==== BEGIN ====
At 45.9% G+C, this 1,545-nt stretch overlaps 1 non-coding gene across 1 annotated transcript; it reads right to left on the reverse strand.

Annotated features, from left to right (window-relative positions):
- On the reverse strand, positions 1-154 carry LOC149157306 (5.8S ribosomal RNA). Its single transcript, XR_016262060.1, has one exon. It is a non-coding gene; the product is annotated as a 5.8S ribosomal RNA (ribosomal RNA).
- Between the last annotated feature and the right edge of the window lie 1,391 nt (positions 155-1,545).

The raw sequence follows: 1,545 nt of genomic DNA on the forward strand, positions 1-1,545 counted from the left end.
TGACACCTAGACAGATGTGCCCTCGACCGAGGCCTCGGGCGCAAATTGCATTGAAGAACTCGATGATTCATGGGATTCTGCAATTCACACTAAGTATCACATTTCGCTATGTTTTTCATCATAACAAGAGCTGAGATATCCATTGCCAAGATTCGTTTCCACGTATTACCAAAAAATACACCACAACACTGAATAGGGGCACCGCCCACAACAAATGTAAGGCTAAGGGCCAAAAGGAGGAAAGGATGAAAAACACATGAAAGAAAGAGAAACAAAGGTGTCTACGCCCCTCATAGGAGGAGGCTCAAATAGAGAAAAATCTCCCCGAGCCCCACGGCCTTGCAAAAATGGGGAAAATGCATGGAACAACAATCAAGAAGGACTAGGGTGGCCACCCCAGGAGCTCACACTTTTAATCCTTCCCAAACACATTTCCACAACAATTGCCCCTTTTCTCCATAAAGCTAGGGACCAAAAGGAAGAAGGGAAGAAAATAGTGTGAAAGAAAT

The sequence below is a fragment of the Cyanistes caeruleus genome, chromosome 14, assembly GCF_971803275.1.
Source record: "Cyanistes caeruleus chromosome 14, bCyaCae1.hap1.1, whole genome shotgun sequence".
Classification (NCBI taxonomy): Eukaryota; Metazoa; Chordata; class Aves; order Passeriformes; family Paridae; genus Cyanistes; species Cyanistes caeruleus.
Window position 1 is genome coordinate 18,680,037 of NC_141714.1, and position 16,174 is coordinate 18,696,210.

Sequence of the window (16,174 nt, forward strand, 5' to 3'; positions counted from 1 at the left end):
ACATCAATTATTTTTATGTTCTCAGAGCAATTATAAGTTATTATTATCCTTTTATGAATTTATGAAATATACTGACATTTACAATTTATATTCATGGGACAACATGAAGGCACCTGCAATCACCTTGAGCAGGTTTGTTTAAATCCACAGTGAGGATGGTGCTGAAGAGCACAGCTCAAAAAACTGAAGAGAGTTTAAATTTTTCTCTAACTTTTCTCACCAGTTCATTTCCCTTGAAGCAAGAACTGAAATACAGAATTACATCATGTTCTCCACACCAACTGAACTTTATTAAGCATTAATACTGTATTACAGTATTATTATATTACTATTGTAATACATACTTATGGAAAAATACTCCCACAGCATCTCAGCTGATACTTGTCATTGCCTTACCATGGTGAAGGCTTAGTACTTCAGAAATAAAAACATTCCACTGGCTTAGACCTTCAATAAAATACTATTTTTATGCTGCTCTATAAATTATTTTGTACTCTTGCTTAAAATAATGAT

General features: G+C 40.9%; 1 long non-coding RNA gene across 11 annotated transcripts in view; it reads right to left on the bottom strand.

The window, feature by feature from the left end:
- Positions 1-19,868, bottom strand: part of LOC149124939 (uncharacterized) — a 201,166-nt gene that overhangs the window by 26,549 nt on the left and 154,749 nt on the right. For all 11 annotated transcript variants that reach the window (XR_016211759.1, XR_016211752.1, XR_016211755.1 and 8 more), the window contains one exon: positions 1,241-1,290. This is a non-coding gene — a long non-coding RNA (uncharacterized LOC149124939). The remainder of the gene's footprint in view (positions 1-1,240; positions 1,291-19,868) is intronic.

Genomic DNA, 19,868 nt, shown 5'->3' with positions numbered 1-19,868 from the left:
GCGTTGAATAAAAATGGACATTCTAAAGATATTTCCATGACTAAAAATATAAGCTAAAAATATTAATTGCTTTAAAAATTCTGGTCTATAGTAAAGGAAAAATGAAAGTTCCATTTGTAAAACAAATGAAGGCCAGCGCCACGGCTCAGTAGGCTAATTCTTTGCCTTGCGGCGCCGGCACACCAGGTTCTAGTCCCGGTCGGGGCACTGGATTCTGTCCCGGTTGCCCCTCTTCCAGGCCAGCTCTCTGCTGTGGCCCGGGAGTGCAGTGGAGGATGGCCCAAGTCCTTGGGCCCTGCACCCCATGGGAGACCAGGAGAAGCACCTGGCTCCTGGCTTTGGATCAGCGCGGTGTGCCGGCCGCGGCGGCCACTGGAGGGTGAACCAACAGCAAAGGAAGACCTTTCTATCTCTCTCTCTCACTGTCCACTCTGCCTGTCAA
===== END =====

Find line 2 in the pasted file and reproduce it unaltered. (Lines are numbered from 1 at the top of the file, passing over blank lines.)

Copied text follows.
Annotated features, from left to right (window-relative positions):